Storage luminaries wrestle with industry chaos

Two things appear certain in the chaotic storage world. Virtualization is over-hyped and networking and storage technologies are headed for an inevitable, messy convergence.

These issues took centre stage at Storage Decisions 2001 conference held last month as storage executives gathered to ponder the industry’s future and find solutions to common bugbears, including the lack of vendor interoperability.

Nick Allen, Gartner Group’s vice-president and research director, opened his morning keynote arguing that as networking and storage technologies become intertwined it will cause organizational turmoil within the enterprise as managers from the previously separate fields merge roles. “Most networking people don’t realize this and most storage people don’t realize this,” he said.

The outcome could be what Allen describes as the Storage Engineer, a person whose role reflects what many in the storage industry believe: If storage touches every part of the organization’s IT infrastructure, so should its manager.

Fueling the rise of this role is the concept that a technology familiar to network managers, Gigabit Ethernet, is pushing down from the network layer as an emerging standard for transporting data between the server and storage devices.

As a result, Allen echoed the sentiment of executives that Ethernet, or IP networks, could displace the current favorite used in popular architectures such as SANs, while others believe the iSCSI protocol will forge a greater role.

“Architecturally, fibre channel and iSCSI are both the same; it’s more about how you manage the wiring,” said Mark Farley, author of a storage industry bible Building Storage Networks.

“Our whole strategy is to think about storage as a separately managed piece of the infrastructure,” said Dan Warmenhoven, CEO at Network Appliance, one executive who believes storage is the layer that sits above the network.

Network Appliance, in Sunnyvale, Calif., has adopted the position that its bread and butter technology, NAS (network attached storage), will merge with SANs. Fibre channel is a “transitional technology” that would “give way” to high-speed Ethernet, Warmenhoven said.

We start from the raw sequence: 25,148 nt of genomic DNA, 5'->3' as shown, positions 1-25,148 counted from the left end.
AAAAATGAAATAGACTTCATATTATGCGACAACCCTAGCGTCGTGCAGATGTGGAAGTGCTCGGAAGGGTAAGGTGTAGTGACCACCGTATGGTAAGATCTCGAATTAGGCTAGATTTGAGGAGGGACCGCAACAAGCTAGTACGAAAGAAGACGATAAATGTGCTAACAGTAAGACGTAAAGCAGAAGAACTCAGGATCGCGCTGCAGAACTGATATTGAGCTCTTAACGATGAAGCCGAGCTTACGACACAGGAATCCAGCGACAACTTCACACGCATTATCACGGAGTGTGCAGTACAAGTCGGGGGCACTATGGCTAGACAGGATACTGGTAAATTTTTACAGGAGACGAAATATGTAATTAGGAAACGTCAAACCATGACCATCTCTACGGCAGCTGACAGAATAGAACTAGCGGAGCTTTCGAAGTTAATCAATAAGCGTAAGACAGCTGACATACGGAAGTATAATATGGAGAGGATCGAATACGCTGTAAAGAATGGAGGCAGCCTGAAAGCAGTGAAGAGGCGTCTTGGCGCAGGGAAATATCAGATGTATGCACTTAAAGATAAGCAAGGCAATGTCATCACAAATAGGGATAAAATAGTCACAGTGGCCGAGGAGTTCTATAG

These issues are not trivial for end-users grappling with significant investments in data storage equipment, have little money left for management solutions, and are now eager to understand the road map of what appears to be so many competing, interoperable vendor road maps.

“I don’t know anyone who doesn’t have multi-vendor environments,” commented one conference attendee, Bruce Jacobs, director of data center operations at ChoicePoint Direct in Peoria, Ill. The biggest challenge of managing a complex storage environment remains finding common standards and vendor interoperability, he said.

The current hot button solution to the mess is virtualization, a concept that’s been around since early IBM mainframe days. Companies such as Network Appliance Inc., EMC Corp., and IBM Corp. are pushing the focus toward managing data in a centrally managed storage pool, regardless of data transport protocol or vendor device.

But the term itself is not clearly understood and is open to different interpretations. “What does it mean and which method is going to rule?” commented Jacobs.

Gartner’s Allen described virtualization as a technique, not a product, while Warmenhoven said its primary objective is to take physical storage from any vendor, combine and re-segment it into logical volumes. The “Holy Grail” so to speak, is that users have a single view of their total storage pool, he explained.

The complexities mean that the new concept of storage area management will evolve to meet the limitations seen in the “hodge-podge” management of widely deployed SAN technologies, Allen said.

The concept of a SAM is to manage the relationship between applications, their storage, and the interconnecting technologies in between, he explained.

Allen said that as it stands, there are too many technical steps involved in retrieving data from a disk to the application and data on the disk.

“In most cases, storage managers are trying to [manage storage domains] on a manual basis. Spreadsheets won’t do for managing IP addresses in a global company,” he said. “Users think in terms of applications; the best things you vendors in the audience can do is make them application-centric.”

Meanwhile, organizers reported the decision to go ahead with the conference was made after research revealed the majority of vendors and registered attendees were still committed to coming despite the recent tragedies in New York, Washington, and Pennsylvania. About 360 people are in attendance, many wearing symbols of national support. Storage Decisions 2001 continues through Friday.

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